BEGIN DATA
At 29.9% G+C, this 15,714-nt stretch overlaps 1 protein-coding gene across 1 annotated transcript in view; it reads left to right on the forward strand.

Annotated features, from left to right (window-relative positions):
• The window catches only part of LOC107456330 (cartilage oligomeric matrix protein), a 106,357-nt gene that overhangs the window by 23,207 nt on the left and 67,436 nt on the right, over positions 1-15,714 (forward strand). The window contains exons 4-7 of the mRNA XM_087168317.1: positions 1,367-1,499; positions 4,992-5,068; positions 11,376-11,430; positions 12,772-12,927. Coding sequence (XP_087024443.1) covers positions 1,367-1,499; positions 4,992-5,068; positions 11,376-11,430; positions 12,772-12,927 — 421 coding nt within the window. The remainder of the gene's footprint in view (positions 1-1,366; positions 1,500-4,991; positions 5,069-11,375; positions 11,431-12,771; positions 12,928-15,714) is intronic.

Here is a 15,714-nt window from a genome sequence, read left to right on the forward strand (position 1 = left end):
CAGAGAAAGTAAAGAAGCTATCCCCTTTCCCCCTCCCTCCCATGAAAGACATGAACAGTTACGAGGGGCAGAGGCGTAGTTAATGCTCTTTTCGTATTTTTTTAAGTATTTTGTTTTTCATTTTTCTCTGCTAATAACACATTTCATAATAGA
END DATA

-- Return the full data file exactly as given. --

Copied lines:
At 29.9% G+C, this 15,714-nt stretch overlaps 1 protein-coding gene across 1 annotated transcript in view; it reads left to right on the forward strand.

Annotated features, from left to right (window-relative positions):
• The window catches only part of LOC107456330 (cartilage oligomeric matrix protein), a 106,357-nt gene that overhangs the window by 23,207 nt on the left and 67,436 nt on the right, over positions 1-15,714 (forward strand). The window contains exons 4-7 of the mRNA XM_087168317.1: positions 1,367-1,499; positions 4,992-5,068; positions 11,376-11,430; positions 12,772-12,927. Coding sequence (XP_087024443.1) covers positions 1,367-1,499; positions 4,992-5,068; positions 11,376-11,430; positions 12,772-12,927 — 421 coding nt within the window. The remainder of the gene's footprint in view (positions 1-1,366; positions 1,500-4,991; positions 5,069-11,375; positions 11,431-12,771; positions 12,928-15,714) is intronic.

Here is a 15,714-nt window from a genome sequence, read left to right on the forward strand (position 1 = left end):
CAGAGAAAGTAAAGAAGCTATCCCCTTTCCCCCTCCCTCCCATGAAAGACATGAACAGTTACGAGGGGCAGAGGCGTAGTTAATGCTCTTTTCGTATTTTTTTAAGTATTTTGTTTTTCATTTTTCTCTGCTAATAACACATTTCATAATAGA